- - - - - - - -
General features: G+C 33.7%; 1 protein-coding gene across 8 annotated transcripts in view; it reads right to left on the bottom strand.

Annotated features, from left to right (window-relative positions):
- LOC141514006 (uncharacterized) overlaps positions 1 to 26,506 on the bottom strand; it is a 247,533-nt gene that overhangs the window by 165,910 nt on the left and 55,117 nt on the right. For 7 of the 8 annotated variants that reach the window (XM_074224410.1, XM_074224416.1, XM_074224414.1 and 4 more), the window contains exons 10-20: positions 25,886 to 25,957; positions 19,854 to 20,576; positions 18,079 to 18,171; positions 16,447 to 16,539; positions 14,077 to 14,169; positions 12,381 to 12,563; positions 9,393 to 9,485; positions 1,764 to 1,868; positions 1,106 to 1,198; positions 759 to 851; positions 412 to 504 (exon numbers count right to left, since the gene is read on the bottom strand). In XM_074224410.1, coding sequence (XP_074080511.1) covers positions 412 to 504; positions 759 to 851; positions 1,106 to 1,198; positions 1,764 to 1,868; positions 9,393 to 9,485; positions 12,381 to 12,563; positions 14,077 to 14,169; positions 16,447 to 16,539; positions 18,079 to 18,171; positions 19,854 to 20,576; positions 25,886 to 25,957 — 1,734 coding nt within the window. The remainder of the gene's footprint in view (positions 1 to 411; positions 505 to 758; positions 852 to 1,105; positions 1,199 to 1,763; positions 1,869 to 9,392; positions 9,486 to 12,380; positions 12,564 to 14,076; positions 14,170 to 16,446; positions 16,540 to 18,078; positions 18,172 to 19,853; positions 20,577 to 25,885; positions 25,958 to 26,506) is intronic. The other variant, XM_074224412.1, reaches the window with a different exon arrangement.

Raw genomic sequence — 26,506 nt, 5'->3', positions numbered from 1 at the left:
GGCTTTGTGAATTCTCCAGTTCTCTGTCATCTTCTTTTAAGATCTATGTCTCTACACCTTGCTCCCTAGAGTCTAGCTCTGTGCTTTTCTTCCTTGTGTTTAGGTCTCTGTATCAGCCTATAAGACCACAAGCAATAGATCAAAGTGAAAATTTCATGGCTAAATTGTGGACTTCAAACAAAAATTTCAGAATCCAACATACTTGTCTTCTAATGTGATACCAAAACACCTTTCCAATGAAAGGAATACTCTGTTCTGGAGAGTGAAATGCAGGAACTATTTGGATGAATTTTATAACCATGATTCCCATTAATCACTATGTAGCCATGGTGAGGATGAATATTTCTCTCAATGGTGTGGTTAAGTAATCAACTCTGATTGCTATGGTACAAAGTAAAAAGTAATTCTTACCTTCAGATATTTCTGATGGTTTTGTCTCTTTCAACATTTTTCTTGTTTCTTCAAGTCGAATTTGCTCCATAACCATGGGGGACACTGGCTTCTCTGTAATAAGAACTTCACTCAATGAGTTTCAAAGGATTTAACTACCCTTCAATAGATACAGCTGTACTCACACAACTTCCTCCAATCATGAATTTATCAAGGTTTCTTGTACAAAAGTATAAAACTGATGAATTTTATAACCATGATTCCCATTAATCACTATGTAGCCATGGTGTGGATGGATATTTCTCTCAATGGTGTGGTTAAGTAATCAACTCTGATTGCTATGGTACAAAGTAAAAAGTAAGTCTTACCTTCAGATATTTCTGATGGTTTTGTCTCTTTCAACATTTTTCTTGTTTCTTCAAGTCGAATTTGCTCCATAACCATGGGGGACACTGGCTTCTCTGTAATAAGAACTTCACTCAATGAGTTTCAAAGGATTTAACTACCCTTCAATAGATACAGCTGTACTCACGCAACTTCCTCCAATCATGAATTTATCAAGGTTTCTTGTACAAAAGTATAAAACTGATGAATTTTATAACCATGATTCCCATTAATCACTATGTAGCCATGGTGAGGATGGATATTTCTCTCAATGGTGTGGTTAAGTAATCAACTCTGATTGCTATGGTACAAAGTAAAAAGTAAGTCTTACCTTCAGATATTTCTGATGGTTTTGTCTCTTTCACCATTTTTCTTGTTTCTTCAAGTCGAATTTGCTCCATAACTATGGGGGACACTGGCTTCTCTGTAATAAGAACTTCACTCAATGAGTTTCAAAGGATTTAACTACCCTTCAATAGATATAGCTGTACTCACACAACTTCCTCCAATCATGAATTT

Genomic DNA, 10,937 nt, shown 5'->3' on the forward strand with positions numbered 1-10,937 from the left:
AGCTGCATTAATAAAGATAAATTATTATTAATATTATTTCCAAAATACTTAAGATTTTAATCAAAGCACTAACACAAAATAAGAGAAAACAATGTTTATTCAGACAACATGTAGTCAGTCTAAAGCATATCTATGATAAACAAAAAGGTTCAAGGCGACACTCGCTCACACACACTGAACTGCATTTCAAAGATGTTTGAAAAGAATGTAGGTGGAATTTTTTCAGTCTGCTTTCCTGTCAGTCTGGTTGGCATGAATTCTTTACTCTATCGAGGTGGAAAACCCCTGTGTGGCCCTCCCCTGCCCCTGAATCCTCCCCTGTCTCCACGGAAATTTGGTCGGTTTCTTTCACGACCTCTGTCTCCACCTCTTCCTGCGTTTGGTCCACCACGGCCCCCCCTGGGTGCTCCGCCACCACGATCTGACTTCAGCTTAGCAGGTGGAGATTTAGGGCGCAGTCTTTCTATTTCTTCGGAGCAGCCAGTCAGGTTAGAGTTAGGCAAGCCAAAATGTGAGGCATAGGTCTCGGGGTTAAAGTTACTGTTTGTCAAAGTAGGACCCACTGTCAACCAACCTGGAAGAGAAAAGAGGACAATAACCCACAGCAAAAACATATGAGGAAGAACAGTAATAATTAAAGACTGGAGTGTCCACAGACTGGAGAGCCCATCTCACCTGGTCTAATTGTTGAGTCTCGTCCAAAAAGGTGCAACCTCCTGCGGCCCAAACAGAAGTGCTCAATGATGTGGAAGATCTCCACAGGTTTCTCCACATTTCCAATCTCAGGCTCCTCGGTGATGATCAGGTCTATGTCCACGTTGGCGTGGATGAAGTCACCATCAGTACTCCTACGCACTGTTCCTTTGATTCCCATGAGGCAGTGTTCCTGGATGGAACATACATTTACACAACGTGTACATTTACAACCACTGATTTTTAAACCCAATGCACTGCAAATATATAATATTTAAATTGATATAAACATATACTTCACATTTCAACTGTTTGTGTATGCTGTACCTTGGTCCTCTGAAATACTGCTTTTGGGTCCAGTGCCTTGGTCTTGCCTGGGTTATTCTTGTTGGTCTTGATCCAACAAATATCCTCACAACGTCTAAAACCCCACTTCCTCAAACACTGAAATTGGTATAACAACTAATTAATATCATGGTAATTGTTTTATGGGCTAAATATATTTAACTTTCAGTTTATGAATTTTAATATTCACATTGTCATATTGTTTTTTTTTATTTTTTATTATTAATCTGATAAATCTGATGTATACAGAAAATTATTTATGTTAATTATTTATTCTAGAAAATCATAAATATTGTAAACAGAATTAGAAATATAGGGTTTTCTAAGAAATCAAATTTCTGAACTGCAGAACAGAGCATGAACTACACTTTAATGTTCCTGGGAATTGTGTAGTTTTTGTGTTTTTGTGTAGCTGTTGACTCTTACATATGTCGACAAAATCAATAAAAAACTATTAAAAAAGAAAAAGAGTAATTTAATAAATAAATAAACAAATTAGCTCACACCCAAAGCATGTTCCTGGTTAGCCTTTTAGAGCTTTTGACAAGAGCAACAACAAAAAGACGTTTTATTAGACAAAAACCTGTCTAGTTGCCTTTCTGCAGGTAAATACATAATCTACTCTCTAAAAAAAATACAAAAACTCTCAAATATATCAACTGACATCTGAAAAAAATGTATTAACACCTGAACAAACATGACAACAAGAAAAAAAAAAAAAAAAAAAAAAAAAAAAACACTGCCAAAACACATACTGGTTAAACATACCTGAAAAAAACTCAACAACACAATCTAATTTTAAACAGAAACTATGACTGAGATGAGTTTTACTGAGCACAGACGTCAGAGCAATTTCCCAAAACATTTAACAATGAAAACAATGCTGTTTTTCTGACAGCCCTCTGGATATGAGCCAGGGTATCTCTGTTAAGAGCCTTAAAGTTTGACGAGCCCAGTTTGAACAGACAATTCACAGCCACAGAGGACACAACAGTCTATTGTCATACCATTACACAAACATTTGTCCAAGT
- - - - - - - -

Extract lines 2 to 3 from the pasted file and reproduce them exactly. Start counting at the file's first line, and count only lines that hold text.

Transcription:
Annotated features, from left to right (window-relative positions):
- LOC141514006 (uncharacterized) overlaps positions 1 to 26,506 on the bottom strand; it is a 247,533-nt gene that overhangs the window by 165,910 nt on the left and 55,117 nt on the right. For 7 of the 8 annotated variants that reach the window (XM_074224410.1, XM_074224416.1, XM_074224414.1 and 4 more), the window contains exons 10-20: positions 25,886 to 25,957; positions 19,854 to 20,576; positions 18,079 to 18,171; positions 16,447 to 16,539; positions 14,077 to 14,169; positions 12,381 to 12,563; positions 9,393 to 9,485; positions 1,764 to 1,868; positions 1,106 to 1,198; positions 759 to 851; positions 412 to 504 (exon numbers count right to left, since the gene is read on the bottom strand). In XM_074224410.1, coding sequence (XP_074080511.1) covers positions 412 to 504; positions 759 to 851; positions 1,106 to 1,198; positions 1,764 to 1,868; positions 9,393 to 9,485; positions 12,381 to 12,563; positions 14,077 to 14,169; positions 16,447 to 16,539; positions 18,079 to 18,171; positions 19,854 to 20,576; positions 25,886 to 25,957 — 1,734 coding nt within the window. The remainder of the gene's footprint in view (positions 1 to 411; positions 505 to 758; positions 852 to 1,105; positions 1,199 to 1,763; positions 1,869 to 9,392; positions 9,486 to 12,380; positions 12,564 to 14,076; positions 14,170 to 16,446; positions 16,540 to 18,078; positions 18,172 to 19,853; positions 20,577 to 25,885; positions 25,958 to 26,506) is intronic. The other variant, XM_074224412.1, reaches the window with a different exon arrangement.